“Infinite Monkey Theorem has been approached by a number of wine manufacturers about repackaging their bulk wine at our premises. A change in the law will allow us to provide a whole new service and something which could become a separate business for us,” said Parsons. “I’ve been kegging my own wine since 2011, and I can see this change opening the doors for a huge amount of growth for wineries across our state. Its just another service offering and a means to grow Colorado’s wine industry.”

“HB 14-1034 enables Colorado wineries to meet customer demand for more cost-effective, quality-controlled and environmentally conscious packaging.  Wineries that choose to enhance their wine production with packaging services will provide more quality jobs for Coloradans,” said Rep. Williams.

Denver-based wine distributor, Jim Smith, Managing Director of Republic National Distributing Company (RNDC), said: “We are seeing a growing demand for this kind of service from our out of state wine producing customers. Right now, its a lost opportunity for the Colorado wine industry, but with a change in the law small winemakers including Infinite Monkey Theorem stand to gain from the huge business potential of re-packaging out of state wine which can be shipped in a more economical and eco-friendly way.”

Infinite Monkey Wie Keg Law

LEFT: Rep. Angela Williams (D- Denver), Ben Parsons, winemaker and president of The Infinite Monkey Theorem Urban Winery, Denver. RIGHT: (from L to R) Jay Christenson, owner of Canyon Wind Cellars and president of the Colorado Wine Industry Development Board, Ben Parsons, winemaker and president of The Infinite Monkey Theorem Urban Winery, Denver., Rep. Angela Williams (D- Denver). Photographer: Scott Quinn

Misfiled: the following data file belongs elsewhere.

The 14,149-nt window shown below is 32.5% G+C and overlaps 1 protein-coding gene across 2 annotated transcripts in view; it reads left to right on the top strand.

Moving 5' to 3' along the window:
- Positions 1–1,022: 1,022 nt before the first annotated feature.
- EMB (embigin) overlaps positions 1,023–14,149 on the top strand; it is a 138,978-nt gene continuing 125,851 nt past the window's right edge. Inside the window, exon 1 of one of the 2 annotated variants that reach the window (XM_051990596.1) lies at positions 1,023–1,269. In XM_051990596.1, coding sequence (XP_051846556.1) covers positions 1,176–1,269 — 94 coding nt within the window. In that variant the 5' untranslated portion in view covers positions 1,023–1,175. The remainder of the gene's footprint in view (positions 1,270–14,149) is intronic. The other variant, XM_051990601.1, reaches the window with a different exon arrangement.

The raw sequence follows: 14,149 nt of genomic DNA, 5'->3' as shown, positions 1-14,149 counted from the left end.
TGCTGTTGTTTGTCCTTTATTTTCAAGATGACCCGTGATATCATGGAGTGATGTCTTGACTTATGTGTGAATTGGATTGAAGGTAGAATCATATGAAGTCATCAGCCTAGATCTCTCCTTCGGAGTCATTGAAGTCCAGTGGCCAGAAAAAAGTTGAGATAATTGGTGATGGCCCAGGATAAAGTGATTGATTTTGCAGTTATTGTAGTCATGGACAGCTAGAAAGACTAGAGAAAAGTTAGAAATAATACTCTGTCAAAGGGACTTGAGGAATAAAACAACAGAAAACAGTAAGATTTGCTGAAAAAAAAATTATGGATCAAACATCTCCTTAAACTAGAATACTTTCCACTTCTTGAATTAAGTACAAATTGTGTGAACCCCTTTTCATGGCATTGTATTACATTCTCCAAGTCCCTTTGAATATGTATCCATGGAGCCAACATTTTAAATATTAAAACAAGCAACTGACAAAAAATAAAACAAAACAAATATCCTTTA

About The Infinite Monkey Theorem

Ben Parsons founded The Infinite Monkey Theorem winery in 2008 in a no-vineyard/no pretense setting in a Quonset hut in downtown Denver. He uses predominantly grapes from the Western Slope of Colorado, and the results are top-notch, well-respected accessible wines in a 29,000 sq ft urban winery located in the River North Art District of Denver. To honor Ben’s father who passed away from cancer and to continue the search for a cure, IMT has partnered with The University of Colorado Cancer Center (UCCC). The UCCC is the Rocky Mountain region’s only National Cancer Institute-designated comprehensive cancer center. A portion of the proceeds from each IMT bottle sold goes to this fund.  Wines are available at select stores and restaurants across Colorado, New Mexico, California and Georgia, as well as nationwide via The Infinite Monkey Theorem’s online wine club.

For media information contact Sarah-Jane Johnson, SJPR 
310 854 2408 • [email protected]
Connect with The Infinite Monkey Theorem on Facebook and Twitter

Advertisement
Previous articleM.A. Silva USA First Cork Supplier in U.S. to Offer High Resolution Laser Cork Printing
Next articleAfternoon Brief, Jan. 23

LEAVE A REPLY

Please enter your comment!
Please enter your name here

This site uses Akismet to reduce spam. Learn how your comment data is processed.